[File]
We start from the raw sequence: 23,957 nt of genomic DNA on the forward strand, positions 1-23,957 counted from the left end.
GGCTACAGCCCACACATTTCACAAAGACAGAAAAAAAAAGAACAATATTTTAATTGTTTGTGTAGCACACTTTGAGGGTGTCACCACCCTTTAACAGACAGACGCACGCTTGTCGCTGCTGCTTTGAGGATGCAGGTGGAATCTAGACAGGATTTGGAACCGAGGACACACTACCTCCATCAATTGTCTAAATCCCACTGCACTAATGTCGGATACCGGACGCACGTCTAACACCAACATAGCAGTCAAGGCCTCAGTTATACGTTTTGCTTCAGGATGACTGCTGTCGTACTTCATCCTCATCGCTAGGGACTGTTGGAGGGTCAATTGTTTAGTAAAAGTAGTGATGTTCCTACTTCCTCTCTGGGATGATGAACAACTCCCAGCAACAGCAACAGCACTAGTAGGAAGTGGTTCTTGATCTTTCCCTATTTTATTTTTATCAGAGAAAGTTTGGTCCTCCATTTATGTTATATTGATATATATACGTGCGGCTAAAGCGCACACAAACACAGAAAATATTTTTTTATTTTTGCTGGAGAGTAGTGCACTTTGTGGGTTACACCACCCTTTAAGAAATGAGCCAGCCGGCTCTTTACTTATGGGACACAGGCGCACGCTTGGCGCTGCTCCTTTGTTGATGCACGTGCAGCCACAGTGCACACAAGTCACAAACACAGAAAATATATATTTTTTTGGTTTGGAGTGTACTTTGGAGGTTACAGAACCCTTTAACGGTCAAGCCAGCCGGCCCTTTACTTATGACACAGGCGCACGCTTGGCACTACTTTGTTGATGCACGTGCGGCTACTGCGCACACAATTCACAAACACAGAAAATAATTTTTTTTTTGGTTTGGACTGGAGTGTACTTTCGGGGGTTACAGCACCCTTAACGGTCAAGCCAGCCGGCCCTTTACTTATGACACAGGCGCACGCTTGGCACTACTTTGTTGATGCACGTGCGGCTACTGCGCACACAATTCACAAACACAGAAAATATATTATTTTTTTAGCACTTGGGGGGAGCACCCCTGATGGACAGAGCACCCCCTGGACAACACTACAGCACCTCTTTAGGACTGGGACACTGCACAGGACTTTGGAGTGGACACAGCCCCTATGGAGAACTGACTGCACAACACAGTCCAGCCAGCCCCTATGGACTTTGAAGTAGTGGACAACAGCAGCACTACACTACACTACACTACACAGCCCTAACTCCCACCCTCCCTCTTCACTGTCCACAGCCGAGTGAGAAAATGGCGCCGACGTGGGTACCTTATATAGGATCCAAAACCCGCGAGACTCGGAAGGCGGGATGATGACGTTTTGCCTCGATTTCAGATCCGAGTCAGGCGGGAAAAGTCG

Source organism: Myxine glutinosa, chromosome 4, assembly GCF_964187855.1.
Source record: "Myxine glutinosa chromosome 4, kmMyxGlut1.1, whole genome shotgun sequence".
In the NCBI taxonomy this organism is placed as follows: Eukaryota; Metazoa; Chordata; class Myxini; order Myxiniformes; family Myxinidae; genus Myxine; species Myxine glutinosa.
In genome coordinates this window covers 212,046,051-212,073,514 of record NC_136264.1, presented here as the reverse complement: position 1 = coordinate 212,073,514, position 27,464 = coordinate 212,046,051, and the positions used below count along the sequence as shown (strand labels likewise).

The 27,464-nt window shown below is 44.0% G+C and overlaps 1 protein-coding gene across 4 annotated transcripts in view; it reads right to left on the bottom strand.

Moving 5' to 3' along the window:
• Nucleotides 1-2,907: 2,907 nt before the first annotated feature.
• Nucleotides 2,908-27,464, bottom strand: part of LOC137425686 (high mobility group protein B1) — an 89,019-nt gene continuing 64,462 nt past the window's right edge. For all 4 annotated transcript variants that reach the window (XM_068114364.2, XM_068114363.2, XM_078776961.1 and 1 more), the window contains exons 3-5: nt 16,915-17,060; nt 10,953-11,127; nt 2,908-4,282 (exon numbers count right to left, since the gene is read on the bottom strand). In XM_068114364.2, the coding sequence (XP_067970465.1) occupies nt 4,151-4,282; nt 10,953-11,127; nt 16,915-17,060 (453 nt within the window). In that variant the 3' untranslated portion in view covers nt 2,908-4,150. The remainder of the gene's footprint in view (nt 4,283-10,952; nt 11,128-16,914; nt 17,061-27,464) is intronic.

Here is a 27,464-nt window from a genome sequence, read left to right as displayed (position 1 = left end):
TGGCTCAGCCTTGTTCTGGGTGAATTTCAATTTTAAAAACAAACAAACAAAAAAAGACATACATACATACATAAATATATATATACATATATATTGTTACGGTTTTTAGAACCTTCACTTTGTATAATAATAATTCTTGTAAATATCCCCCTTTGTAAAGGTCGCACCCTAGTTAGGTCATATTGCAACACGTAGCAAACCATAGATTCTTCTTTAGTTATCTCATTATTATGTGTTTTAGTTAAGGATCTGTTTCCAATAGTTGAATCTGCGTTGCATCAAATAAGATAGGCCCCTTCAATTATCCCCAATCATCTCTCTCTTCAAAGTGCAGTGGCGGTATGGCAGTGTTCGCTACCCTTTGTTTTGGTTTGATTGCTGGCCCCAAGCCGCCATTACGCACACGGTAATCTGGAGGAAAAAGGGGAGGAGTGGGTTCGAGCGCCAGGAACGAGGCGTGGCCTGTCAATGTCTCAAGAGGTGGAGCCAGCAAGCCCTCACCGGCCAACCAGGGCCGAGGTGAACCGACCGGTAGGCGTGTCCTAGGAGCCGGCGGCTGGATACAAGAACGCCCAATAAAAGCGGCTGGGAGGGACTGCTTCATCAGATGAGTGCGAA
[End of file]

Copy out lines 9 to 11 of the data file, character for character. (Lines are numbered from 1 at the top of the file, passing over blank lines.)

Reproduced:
• Nucleotides 1-2,907: 2,907 nt before the first annotated feature.
• Nucleotides 2,908-27,464, bottom strand: part of LOC137425686 (high mobility group protein B1) — an 89,019-nt gene continuing 64,462 nt past the window's right edge. For all 4 annotated transcript variants that reach the window (XM_068114364.2, XM_068114363.2, XM_078776961.1 and 1 more), the window contains exons 3-5: nt 16,915-17,060; nt 10,953-11,127; nt 2,908-4,282 (exon numbers count right to left, since the gene is read on the bottom strand). In XM_068114364.2, the coding sequence (XP_067970465.1) occupies nt 4,151-4,282; nt 10,953-11,127; nt 16,915-17,060 (453 nt within the window). In that variant the 3' untranslated portion in view covers nt 2,908-4,150. The remainder of the gene's footprint in view (nt 4,283-10,952; nt 11,128-16,914; nt 17,061-27,464) is intronic.

Here is a 27,464-nt window from a genome sequence, read left to right as displayed (position 1 = left end):